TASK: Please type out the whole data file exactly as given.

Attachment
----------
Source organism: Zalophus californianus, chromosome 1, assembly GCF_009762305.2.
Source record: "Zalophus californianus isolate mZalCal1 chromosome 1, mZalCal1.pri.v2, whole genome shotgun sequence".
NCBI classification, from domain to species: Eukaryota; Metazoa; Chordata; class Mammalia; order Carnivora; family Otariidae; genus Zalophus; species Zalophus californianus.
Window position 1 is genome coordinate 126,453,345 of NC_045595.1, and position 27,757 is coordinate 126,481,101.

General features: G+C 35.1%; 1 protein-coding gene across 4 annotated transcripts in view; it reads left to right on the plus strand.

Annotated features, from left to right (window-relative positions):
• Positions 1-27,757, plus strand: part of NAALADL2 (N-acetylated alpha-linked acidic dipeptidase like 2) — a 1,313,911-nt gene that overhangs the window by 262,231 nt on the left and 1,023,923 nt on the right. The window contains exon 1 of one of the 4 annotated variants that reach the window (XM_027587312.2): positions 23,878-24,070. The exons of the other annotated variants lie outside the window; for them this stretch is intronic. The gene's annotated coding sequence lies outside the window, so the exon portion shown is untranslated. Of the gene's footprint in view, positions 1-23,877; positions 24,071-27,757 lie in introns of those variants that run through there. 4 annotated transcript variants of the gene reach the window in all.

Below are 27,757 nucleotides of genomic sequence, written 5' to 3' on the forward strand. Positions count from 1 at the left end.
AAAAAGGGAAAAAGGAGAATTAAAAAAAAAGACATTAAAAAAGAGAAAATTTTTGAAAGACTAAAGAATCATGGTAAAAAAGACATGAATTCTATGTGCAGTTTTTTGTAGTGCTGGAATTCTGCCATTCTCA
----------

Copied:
Source organism: Zalophus californianus, chromosome 1, assembly GCF_009762305.2.
Source record: "Zalophus californianus isolate mZalCal1 chromosome 1, mZalCal1.pri.v2, whole genome shotgun sequence".
NCBI classification, from domain to species: Eukaryota; Metazoa; Chordata; class Mammalia; order Carnivora; family Otariidae; genus Zalophus; species Zalophus californianus.
Window position 1 is genome coordinate 126,453,345 of NC_045595.1, and position 27,757 is coordinate 126,481,101.

General features: G+C 35.1%; 1 protein-coding gene across 4 annotated transcripts in view; it reads left to right on the plus strand.

Annotated features, from left to right (window-relative positions):
• Positions 1-27,757, plus strand: part of NAALADL2 (N-acetylated alpha-linked acidic dipeptidase like 2) — a 1,313,911-nt gene that overhangs the window by 262,231 nt on the left and 1,023,923 nt on the right. The window contains exon 1 of one of the 4 annotated variants that reach the window (XM_027587312.2): positions 23,878-24,070. The exons of the other annotated variants lie outside the window; for them this stretch is intronic. The gene's annotated coding sequence lies outside the window, so the exon portion shown is untranslated. Of the gene's footprint in view, positions 1-23,877; positions 24,071-27,757 lie in introns of those variants that run through there. 4 annotated transcript variants of the gene reach the window in all.

Below are 27,757 nucleotides of genomic sequence, written 5' to 3' on the forward strand. Positions count from 1 at the left end.
AAAAAGGGAAAAAGGAGAATTAAAAAAAAAGACATTAAAAAAGAGAAAATTTTTGAAAGACTAAAGAATCATGGTAAAAAAGACATGAATTCTATGTGCAGTTTTTTGTAGTGCTGGAATTCTGCCATTCTCA